Henrique Meirelles is the head of the Banco Central do Brasil and he understands his job description.
Antonio Regalado and Joanna Slater relate in today's Wall Street Journal, "During one of Brazil's many past bouts of high inflation, Henrique Meirelles recalls, he and his maid had a deal. On payday, she didn't have to work. That way, she could rush to the store and spend her entire month's salary before it became worthless.
"Mr. Meirelles is now head of Brazil's central bank, and the country's inflationary past is a big reason why he now ranks as one of the world's toughest inflation fighters. Even as the global economy slows, the Banco Central do Brasil has acted more aggressively than many of the world's central banks against inflation, raising short-term interest rates to 13%. The bank is expected to raise rates again in September."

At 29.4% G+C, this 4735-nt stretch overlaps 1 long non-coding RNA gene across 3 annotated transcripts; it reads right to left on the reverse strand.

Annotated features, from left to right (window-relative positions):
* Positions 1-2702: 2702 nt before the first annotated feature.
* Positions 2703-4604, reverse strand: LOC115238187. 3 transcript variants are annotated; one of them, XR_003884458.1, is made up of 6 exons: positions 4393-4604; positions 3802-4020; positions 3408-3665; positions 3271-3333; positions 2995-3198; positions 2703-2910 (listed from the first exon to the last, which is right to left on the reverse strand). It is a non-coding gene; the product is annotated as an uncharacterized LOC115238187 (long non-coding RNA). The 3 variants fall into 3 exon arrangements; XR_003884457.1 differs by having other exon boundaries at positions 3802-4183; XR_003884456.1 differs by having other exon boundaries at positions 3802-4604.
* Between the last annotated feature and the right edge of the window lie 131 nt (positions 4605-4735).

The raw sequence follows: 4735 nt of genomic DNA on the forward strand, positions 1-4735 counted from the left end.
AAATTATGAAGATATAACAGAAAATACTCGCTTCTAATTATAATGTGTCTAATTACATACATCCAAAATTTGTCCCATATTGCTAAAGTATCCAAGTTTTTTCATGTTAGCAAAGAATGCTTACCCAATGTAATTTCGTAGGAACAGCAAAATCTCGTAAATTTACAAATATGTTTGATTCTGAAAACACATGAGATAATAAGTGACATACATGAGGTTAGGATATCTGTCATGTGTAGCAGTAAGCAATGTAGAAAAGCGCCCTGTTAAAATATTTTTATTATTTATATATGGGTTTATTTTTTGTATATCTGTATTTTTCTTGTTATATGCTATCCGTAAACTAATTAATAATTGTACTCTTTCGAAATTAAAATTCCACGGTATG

The whole article is quite interesting. My favorite quote comes when Senhor Meirelles explains there is little "room for leniency. When there is disequilibrium between supply and demand, he says, it will be corrected in one of two ways: higher prices or higher rates.
"'The big advantage of using the interest rate is that you have someone in the driver's seat. When inflation is taking care of it,' he says, 'no one is driving.'"